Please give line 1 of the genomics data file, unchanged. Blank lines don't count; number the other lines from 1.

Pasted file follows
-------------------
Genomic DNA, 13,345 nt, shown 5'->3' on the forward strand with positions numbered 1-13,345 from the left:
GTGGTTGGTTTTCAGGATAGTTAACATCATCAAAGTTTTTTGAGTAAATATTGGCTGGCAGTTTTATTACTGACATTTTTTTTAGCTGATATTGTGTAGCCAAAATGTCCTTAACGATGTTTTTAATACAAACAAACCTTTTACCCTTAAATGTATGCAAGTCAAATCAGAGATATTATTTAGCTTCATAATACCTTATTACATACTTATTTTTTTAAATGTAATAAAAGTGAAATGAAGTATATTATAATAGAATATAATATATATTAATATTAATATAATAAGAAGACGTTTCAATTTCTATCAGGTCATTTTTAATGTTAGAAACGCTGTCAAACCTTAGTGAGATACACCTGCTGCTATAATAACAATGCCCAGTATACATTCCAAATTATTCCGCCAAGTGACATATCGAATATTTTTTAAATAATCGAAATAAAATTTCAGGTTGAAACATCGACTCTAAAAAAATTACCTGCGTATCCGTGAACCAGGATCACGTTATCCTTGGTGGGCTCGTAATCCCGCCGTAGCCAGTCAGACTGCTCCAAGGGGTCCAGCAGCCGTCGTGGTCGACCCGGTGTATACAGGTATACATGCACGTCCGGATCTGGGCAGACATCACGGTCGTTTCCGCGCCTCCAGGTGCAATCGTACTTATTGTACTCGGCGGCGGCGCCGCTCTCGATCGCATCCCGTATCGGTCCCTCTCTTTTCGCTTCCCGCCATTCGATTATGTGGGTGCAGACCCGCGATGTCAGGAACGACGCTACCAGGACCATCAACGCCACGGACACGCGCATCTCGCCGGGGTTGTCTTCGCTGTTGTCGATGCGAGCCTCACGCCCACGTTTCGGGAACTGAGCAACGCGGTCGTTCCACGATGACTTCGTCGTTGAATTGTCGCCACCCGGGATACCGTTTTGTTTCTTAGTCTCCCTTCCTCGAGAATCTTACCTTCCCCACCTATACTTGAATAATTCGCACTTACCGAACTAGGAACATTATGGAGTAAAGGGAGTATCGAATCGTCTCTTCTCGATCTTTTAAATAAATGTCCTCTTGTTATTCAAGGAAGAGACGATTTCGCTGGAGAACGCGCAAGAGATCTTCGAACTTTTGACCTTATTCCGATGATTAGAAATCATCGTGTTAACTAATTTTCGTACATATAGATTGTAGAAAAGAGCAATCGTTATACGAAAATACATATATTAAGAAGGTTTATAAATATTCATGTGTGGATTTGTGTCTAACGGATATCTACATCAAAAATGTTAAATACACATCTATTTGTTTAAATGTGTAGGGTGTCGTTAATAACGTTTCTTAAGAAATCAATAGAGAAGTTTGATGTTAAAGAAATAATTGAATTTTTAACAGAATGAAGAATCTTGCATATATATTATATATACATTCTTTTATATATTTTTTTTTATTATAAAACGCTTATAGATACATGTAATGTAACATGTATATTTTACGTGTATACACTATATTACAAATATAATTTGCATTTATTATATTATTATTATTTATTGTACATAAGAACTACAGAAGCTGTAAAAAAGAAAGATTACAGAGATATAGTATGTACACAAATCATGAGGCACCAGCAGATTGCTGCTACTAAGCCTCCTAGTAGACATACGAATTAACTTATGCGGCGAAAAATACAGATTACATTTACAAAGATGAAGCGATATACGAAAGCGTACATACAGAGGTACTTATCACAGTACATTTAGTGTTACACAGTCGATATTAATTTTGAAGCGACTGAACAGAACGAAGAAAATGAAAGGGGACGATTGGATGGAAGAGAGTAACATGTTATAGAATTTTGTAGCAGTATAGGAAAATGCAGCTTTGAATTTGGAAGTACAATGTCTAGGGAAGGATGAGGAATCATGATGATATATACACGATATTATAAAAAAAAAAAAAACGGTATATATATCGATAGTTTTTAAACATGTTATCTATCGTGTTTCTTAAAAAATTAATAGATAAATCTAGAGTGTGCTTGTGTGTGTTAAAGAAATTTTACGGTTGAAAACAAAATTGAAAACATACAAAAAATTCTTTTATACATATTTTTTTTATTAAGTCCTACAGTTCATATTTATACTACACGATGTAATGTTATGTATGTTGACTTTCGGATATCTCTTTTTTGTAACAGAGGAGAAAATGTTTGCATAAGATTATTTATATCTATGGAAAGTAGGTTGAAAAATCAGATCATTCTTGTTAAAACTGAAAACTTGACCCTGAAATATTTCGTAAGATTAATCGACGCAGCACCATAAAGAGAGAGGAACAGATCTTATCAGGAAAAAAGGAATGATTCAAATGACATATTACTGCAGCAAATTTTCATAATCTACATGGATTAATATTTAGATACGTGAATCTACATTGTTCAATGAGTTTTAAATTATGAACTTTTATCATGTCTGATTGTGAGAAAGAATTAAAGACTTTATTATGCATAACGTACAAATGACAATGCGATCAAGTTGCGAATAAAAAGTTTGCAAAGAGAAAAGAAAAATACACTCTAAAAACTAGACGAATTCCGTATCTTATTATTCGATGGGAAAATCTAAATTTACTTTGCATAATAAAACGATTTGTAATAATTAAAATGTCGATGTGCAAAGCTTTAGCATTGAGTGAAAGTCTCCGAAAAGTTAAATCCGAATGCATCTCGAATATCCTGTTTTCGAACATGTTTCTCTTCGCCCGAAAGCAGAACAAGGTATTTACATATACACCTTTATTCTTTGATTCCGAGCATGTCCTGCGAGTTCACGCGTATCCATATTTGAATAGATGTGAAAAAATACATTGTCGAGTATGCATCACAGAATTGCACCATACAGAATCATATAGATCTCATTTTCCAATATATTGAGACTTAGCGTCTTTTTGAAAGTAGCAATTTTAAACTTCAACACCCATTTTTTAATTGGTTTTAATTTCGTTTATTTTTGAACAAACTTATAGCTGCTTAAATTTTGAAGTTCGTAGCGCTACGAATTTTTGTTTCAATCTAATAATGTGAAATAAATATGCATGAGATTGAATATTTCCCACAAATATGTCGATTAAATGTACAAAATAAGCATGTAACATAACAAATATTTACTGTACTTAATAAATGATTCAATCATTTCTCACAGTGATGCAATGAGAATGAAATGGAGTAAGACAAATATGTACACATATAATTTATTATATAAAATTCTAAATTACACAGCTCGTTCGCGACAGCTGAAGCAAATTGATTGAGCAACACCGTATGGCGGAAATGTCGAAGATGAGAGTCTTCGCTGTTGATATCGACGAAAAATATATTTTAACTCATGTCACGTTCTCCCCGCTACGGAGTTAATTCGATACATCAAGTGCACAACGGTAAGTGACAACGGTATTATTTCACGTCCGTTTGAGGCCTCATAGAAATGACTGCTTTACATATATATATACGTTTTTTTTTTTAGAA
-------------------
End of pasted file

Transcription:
Genomic DNA, 13,345 nt, shown 5'->3' on the forward strand with positions numbered 1-13,345 from the left: